Old to them

May 3, 2015

“Hi, how tall are you?” “Wow, so tall.” “Did you play basketball?” “You’re very tall.”

Whenever I ventured into a tourist-heavy area in Shanghai or Beijing, I was bombarded by sales pitches. Equally inevitably, every one started with a comment about my height.

Comments about my height don’t bother me; I love being tall. I’d also have thousands of short people out for my blood if I complained. But after the fifth time in fifteen minutes, how effective do you think that lead-in was? How about the hundredth?

Ignore for the moment that these grifters were never going to get anything out of me. They never even made my head turn, which is the point.

Too often we’re focused on our own experience, and miss that of the people we’re talking to. To others, my height is an oddity, but I’m me all the time. If you’re trying to get my attention, don’t comment on my height—I’ve heard that a thousand times. Go deeper.

This has wider applications. Dating, business, storytelling, selling … if you can put yourself in someone else’s shoes and not make the obvious comment, you’ll stand out from the crowd.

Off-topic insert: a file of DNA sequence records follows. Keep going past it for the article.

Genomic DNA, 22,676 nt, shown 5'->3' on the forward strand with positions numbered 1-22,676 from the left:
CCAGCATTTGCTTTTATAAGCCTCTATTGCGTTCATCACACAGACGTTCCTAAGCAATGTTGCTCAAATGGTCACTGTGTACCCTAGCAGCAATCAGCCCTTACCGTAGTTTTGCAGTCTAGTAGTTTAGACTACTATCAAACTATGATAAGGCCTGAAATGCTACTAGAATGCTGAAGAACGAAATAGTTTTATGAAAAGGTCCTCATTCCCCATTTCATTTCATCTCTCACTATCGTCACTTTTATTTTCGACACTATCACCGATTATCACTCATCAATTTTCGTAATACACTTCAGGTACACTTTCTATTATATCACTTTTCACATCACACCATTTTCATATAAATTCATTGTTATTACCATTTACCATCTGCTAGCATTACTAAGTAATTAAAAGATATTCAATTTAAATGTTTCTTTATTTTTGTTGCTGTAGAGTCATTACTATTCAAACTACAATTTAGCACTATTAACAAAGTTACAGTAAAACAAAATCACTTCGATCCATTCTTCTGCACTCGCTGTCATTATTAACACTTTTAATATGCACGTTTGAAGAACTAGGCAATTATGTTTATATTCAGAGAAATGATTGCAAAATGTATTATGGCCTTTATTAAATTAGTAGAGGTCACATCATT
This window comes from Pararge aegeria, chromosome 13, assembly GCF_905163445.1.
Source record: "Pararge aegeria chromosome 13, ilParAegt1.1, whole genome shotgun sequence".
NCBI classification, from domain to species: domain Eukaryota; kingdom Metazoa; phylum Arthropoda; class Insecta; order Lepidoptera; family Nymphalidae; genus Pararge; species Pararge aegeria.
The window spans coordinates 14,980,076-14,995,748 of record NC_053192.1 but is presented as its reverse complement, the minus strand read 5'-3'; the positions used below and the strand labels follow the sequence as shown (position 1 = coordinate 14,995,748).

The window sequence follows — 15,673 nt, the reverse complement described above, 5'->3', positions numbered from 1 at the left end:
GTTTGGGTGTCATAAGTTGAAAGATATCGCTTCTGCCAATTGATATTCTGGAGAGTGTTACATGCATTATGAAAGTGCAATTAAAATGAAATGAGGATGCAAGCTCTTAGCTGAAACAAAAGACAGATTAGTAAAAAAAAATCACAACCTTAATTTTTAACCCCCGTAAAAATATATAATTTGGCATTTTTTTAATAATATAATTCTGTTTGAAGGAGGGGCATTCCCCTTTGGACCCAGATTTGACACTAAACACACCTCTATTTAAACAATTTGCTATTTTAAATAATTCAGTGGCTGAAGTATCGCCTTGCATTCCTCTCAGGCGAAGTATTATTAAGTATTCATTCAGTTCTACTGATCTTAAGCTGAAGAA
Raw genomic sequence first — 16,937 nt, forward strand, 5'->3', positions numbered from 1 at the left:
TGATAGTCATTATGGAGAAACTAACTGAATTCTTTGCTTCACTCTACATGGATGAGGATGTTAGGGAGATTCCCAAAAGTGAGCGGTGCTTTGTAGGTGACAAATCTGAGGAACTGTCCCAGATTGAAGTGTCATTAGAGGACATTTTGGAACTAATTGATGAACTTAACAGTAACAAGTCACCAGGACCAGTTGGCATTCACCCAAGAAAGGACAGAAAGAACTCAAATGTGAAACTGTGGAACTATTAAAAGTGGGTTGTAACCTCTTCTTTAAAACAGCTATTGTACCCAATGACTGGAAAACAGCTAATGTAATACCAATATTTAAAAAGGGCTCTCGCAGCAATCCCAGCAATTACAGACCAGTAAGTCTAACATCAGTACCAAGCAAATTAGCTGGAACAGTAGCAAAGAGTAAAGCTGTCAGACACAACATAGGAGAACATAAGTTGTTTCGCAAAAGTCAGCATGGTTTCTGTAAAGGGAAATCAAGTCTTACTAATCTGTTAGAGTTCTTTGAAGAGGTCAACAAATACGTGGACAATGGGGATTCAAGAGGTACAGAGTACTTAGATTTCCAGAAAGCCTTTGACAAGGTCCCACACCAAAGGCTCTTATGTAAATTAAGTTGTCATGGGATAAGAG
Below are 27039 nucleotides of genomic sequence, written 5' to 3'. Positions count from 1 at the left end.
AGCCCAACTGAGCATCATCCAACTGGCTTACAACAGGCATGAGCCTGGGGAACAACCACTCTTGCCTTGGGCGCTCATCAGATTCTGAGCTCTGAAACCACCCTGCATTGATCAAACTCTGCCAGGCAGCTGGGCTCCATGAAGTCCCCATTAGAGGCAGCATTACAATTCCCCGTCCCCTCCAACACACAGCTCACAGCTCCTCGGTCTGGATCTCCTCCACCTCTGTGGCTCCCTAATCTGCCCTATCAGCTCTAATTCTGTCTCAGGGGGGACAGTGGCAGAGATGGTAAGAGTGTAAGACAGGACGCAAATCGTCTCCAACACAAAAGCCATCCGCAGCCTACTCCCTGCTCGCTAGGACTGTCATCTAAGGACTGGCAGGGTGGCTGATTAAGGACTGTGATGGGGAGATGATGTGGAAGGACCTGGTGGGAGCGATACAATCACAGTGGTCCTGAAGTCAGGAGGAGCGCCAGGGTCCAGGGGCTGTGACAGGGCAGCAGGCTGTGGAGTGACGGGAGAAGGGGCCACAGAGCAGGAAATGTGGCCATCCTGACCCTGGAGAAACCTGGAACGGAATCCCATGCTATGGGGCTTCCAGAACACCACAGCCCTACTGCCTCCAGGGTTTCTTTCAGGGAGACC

Don’t do the same things everyone else does. Go deeper. Shock pleasantly. And if you see me, feel free to comment on my height! Just know that you’re the thousandth person to do so, so if your goal is to stand out, you’re off to a bad start.

As always, thank you for using my Amazon Affiliate link (info).

By Stephen W. Gee

Author of Wage Slave Rebellion, Freelance Heroics, and about two good blog posts out of a hundred.


  1. Reply


    This makes me wonder, as a former salesman, how would you start a sales pitch to yourself?

    1. Reply

      Stephen W. Gee

      Depends on the situation. In a crowded street in Shanghai or Beijing? I wouldn’t. Or maybe I would—as an unusually tall foreigner, I probably would have had more success out of sheer novelty. But I don’t like selling to people where I don’t have permission to pitch to them—real permission, not the tacit permission of being on a certain street or not telling them to fuck off.

      If I were going for an opener with someone, and if I weren’t at the time so socially anxious that I clammed up and said the most obvious thing (which is why I am a former salesman, instead of a current one), I would think of the first thing that comes to my mind … and then say the second thing.

      So if I were going up to myself, I wouldn’t comment on my height. Instead I might comment on my hair, or what I was wearing, or maybe make a comment about the area we’re in. That’s the attitude I try to take when talking to people randomly (say, a woman in a bar, though I rarely bother with that)—what’s the most likely comment she’s liable to get? (A comment about her appearance, what she’s drinking, etc.) Then I say something else.

Leave a comment

Your email address will not be published. Required fields are marked *